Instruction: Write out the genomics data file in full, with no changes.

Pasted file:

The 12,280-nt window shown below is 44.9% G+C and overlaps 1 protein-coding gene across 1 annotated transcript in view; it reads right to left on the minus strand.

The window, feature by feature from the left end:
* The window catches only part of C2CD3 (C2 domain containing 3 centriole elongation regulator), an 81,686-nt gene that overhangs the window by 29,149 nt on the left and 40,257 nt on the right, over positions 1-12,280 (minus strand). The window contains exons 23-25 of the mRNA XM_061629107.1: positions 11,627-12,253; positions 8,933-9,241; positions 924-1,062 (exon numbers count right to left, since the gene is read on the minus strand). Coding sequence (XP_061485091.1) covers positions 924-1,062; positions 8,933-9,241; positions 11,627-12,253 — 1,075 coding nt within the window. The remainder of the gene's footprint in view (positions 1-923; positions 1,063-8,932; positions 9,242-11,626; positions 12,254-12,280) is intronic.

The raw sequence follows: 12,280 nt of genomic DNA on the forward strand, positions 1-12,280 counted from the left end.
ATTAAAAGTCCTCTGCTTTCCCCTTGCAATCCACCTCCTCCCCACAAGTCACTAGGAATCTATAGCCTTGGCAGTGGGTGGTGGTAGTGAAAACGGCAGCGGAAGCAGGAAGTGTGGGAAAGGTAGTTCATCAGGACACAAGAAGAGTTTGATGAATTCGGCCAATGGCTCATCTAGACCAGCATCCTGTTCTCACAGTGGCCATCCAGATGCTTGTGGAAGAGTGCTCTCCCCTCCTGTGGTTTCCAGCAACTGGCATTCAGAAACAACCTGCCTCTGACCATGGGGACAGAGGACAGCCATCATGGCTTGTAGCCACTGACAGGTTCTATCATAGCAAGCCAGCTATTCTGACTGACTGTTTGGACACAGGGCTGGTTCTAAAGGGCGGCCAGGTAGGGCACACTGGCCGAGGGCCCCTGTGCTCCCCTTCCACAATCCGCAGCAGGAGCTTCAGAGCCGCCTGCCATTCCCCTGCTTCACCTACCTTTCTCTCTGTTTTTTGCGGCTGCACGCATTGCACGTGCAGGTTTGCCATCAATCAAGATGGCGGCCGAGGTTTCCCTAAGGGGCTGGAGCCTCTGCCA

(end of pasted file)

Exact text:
The 12,280-nt window shown below is 44.9% G+C and overlaps 1 protein-coding gene across 1 annotated transcript in view; it reads right to left on the minus strand.

The window, feature by feature from the left end:
* The window catches only part of C2CD3 (C2 domain containing 3 centriole elongation regulator), an 81,686-nt gene that overhangs the window by 29,149 nt on the left and 40,257 nt on the right, over positions 1-12,280 (minus strand). The window contains exons 23-25 of the mRNA XM_061629107.1: positions 11,627-12,253; positions 8,933-9,241; positions 924-1,062 (exon numbers count right to left, since the gene is read on the minus strand). Coding sequence (XP_061485091.1) covers positions 924-1,062; positions 8,933-9,241; positions 11,627-12,253 — 1,075 coding nt within the window. The remainder of the gene's footprint in view (positions 1-923; positions 1,063-8,932; positions 9,242-11,626; positions 12,254-12,280) is intronic.

The raw sequence follows: 12,280 nt of genomic DNA on the forward strand, positions 1-12,280 counted from the left end.
ATTAAAAGTCCTCTGCTTTCCCCTTGCAATCCACCTCCTCCCCACAAGTCACTAGGAATCTATAGCCTTGGCAGTGGGTGGTGGTAGTGAAAACGGCAGCGGAAGCAGGAAGTGTGGGAAAGGTAGTTCATCAGGACACAAGAAGAGTTTGATGAATTCGGCCAATGGCTCATCTAGACCAGCATCCTGTTCTCACAGTGGCCATCCAGATGCTTGTGGAAGAGTGCTCTCCCCTCCTGTGGTTTCCAGCAACTGGCATTCAGAAACAACCTGCCTCTGACCATGGGGACAGAGGACAGCCATCATGGCTTGTAGCCACTGACAGGTTCTATCATAGCAAGCCAGCTATTCTGACTGACTGTTTGGACACAGGGCTGGTTCTAAAGGGCGGCCAGGTAGGGCACACTGGCCGAGGGCCCCTGTGCTCCCCTTCCACAATCCGCAGCAGGAGCTTCAGAGCCGCCTGCCATTCCCCTGCTTCACCTACCTTTCTCTCTGTTTTTTGCGGCTGCACGCATTGCACGTGCAGGTTTGCCATCAATCAAGATGGCGGCCGAGGTTTCCCTAAGGGGCTGGAGCCTCTGCCA